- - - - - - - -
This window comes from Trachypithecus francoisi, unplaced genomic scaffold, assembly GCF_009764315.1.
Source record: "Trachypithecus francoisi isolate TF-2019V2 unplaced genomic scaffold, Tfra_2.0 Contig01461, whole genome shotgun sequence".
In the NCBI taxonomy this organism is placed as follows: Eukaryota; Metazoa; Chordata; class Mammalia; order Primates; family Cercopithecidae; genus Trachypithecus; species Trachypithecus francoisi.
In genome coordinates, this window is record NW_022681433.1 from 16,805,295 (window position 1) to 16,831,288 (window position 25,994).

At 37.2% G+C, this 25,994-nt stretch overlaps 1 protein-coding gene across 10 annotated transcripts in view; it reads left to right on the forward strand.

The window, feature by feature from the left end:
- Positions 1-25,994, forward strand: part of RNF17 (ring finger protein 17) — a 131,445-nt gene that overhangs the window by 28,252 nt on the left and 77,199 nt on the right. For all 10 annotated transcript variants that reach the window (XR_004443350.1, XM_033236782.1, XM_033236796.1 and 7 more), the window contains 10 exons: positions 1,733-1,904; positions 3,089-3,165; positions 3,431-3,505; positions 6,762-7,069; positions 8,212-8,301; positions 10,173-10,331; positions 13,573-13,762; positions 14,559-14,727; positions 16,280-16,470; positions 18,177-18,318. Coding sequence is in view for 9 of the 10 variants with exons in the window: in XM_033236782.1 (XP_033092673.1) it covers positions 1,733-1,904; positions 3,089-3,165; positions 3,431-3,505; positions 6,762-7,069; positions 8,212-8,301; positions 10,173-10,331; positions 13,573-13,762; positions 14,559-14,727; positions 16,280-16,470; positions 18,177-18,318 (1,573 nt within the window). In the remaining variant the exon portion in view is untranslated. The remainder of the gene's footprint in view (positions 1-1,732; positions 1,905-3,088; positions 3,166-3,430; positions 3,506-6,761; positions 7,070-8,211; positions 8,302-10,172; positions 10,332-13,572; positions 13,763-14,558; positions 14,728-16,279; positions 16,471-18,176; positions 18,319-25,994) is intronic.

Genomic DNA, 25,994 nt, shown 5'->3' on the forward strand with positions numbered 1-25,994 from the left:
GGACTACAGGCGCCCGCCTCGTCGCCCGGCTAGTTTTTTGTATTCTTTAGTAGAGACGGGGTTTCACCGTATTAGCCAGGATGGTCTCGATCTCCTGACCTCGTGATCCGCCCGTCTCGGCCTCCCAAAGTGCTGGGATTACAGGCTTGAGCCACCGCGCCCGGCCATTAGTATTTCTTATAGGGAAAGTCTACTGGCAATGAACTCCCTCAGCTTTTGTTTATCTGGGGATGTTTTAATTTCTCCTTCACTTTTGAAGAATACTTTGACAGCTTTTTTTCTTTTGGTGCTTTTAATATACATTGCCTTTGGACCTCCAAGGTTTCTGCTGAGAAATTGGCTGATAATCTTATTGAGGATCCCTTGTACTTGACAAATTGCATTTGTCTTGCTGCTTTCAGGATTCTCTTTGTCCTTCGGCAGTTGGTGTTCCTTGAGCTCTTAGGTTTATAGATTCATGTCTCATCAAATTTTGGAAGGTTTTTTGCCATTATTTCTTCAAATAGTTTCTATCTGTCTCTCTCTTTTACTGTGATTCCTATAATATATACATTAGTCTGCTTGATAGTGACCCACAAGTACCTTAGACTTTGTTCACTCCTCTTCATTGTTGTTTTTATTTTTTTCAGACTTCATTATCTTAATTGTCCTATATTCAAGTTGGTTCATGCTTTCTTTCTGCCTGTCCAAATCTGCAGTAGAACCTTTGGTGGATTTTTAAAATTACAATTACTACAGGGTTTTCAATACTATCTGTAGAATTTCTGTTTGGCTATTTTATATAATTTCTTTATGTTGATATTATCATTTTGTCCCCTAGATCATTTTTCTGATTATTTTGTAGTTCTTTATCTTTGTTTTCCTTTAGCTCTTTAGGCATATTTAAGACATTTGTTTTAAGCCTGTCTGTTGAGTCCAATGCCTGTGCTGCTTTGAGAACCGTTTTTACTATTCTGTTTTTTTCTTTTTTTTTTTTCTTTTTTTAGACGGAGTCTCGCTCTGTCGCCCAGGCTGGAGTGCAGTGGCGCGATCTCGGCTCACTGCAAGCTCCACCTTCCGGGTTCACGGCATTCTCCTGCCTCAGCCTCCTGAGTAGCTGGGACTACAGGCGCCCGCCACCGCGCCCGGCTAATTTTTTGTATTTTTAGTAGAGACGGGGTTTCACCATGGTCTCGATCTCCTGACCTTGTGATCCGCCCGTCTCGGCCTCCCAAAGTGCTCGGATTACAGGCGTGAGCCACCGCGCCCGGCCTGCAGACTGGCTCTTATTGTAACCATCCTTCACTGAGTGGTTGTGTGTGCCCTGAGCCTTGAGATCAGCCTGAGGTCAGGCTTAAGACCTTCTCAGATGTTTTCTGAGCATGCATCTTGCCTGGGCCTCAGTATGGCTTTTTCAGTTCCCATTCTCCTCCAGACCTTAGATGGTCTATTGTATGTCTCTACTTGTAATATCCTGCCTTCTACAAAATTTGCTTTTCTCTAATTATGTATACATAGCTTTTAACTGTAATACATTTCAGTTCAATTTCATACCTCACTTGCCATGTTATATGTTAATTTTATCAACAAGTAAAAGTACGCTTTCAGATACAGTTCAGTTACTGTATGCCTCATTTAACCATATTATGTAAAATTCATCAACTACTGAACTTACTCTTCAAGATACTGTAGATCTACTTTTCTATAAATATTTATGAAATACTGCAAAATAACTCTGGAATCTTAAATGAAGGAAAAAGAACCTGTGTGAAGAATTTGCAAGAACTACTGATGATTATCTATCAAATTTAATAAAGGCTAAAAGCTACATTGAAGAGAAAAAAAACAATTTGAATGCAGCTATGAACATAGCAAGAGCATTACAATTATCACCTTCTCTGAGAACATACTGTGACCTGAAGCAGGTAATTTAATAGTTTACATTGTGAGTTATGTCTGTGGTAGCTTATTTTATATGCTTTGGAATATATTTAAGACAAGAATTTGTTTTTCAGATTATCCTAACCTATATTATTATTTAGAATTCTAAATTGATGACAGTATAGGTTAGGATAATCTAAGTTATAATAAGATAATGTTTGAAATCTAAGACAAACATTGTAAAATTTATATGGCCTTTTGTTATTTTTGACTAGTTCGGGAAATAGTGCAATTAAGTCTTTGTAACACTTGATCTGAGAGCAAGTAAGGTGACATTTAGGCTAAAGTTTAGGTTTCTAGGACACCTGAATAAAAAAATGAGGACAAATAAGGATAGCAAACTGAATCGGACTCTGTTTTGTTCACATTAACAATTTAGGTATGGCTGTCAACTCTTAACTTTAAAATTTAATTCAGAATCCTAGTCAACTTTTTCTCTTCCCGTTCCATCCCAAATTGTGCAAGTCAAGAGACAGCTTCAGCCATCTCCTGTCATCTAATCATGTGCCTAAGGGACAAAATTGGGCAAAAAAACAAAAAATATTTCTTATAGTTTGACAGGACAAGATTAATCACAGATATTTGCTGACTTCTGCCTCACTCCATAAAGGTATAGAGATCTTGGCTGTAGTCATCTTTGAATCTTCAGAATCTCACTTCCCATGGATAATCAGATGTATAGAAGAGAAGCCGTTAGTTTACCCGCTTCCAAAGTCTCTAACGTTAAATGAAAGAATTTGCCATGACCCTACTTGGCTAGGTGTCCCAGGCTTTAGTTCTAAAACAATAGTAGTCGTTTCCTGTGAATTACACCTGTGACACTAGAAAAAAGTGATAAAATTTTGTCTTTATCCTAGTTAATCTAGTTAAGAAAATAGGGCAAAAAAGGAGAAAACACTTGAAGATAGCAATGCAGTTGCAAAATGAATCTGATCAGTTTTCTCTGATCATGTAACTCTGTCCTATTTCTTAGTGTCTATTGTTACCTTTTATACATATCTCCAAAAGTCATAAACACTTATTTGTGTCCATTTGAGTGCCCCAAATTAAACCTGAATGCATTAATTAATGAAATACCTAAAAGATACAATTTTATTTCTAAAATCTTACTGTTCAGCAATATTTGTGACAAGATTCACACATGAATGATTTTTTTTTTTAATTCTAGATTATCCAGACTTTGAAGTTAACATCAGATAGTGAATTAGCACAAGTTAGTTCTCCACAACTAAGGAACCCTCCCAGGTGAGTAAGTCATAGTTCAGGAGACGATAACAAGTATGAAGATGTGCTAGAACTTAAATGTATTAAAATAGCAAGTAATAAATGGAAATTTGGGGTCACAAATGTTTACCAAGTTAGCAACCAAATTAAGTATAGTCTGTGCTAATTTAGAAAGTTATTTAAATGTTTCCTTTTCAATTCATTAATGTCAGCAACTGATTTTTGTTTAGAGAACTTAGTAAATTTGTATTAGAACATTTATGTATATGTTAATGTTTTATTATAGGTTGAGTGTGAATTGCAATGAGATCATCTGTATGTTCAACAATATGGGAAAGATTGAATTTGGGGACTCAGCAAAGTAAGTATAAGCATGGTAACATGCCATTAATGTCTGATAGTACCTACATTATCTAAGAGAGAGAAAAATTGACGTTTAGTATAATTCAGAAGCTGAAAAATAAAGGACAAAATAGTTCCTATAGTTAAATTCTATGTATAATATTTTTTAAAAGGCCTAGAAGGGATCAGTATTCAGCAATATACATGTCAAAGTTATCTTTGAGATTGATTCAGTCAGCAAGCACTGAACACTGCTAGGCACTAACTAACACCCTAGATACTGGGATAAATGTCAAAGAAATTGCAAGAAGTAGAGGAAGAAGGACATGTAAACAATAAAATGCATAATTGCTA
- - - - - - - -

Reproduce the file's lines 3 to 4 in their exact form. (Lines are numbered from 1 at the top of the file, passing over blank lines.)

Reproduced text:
In the NCBI taxonomy this organism is placed as follows: Eukaryota; Metazoa; Chordata; class Mammalia; order Primates; family Cercopithecidae; genus Trachypithecus; species Trachypithecus francoisi.
In genome coordinates, this window is record NW_022681433.1 from 16,805,295 (window position 1) to 16,831,288 (window position 25,994).